If you ignore everything about Fable III that stops it being Communistic, it’s actually kinda Communistic.
Fable III was the final main installment in Lionhead Studio’s iconic franchise, and despite a hefty amount of discourse online regarding whether the game was good or not, I actually rather like it, despite it being disappointing compared to its predecessor, Fable II. And if you ignore the constant of monarchy throughout the experience, it’s pretty communistic so I’m going to ignore it and give you a list of reasons why I’m definitely right.
A People’s Revolution
The first two thirds of the game are all about you, the main protagonist, amassing a revolutionary army to overthrow your tyrant brother, who subjects the people of Albion to destitute conditions of poverty and corruption. You recruit the military, the city resistance, a group of mountain dwellers, and various other groups and factions throughout Albion to assist you. Sure, the primary basis in convincing them all to join is that you’re the true heir to the throne, but that invalidates any point that I might have, so let’s envision a reality where this isn’t the case.
The Age of Industry
At the time in which we experience the lands of Albion, it’s experiencing an industrial age. There are factories, mechanised transportation systems, and a new era of slave-wage labour. It’s all very much inspired by the 1800s, a hotbed for a people’s revolt. It’s during this time that the formulation and rise of Communist thought occurred as a direct response to industrialisation exploiting workers in a way never before seen. It is therefore difficult to argue that Lionhead Stuios weren’t aware of the parallels between the narrative of Fable III and the dawn of Communism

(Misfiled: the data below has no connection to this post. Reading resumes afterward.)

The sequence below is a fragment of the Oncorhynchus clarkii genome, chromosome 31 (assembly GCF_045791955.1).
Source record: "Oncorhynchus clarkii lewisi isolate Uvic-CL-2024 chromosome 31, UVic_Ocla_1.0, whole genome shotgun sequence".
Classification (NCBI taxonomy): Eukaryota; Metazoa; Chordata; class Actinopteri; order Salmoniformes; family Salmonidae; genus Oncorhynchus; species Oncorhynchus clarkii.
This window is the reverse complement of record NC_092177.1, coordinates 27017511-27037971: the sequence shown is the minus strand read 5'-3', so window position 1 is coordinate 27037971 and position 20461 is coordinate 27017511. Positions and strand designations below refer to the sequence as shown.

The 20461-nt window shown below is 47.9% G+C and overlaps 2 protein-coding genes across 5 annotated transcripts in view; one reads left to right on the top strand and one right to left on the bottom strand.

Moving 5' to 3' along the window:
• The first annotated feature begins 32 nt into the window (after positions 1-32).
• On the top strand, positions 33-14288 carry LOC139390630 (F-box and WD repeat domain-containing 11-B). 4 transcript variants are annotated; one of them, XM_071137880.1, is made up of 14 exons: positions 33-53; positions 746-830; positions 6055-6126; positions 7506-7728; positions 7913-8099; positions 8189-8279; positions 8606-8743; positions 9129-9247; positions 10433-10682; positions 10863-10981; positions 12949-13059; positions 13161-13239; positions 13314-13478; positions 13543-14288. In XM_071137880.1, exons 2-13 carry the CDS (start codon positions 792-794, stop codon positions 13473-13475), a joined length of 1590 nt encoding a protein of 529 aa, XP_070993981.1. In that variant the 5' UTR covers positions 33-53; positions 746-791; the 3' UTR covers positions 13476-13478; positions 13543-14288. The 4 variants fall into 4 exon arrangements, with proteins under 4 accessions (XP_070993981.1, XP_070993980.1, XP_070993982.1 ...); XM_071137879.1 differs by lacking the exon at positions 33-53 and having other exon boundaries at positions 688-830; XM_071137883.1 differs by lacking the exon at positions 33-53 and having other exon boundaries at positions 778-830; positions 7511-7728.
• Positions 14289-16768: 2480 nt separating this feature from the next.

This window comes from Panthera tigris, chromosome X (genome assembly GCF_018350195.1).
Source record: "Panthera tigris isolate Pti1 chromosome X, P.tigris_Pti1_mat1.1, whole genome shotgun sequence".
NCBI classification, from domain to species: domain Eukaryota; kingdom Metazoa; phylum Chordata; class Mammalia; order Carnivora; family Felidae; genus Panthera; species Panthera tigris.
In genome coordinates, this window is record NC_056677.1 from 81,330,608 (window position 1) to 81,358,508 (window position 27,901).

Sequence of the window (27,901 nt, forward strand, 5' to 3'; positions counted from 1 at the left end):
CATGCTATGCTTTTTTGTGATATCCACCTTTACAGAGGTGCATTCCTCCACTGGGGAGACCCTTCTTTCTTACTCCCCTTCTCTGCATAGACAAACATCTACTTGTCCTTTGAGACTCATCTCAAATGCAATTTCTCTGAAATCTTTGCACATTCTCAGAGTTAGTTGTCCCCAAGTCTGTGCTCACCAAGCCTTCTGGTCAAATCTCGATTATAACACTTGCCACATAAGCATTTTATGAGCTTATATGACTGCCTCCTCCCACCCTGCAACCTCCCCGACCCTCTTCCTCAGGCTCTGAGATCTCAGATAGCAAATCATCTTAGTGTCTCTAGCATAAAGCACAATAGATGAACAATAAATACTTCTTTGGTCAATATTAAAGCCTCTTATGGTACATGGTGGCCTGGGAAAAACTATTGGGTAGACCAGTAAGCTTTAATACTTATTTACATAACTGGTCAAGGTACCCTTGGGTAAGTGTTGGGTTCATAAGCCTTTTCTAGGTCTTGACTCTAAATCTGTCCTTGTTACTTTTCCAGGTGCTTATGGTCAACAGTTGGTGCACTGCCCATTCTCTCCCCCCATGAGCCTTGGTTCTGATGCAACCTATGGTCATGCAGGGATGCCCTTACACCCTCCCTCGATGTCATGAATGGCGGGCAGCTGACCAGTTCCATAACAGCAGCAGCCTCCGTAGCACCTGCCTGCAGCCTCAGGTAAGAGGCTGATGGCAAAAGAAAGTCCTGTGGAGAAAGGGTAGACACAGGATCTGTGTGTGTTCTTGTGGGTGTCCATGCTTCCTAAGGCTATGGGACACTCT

Time to throw you all a curve ball! I’ll be acknowledging the monarchy aspect of this game. Because, if you look at it with squinted eyes and sprinkle it with a heap of wishful thinking, then you could vaguely describe your monarchical status in Fable III as resembling a Marxist-Leninist dictatorship. Not my personal preferred flavour of Communism, but Communism nonetheless! This is further supported by all of the benevolent, for-the-people royal decrees, like abolishing child labour, free public libraries, and putting funding into looking after orphans.
At the end of the day, life is all about perspective. And to many perspectives, Fable III isn’t at all indicative of a Communist revolutionary story. But my perspective, when looked at from the right angles, is that with a little optimism, maybe it is. Certainly makes the game a little less disappointing.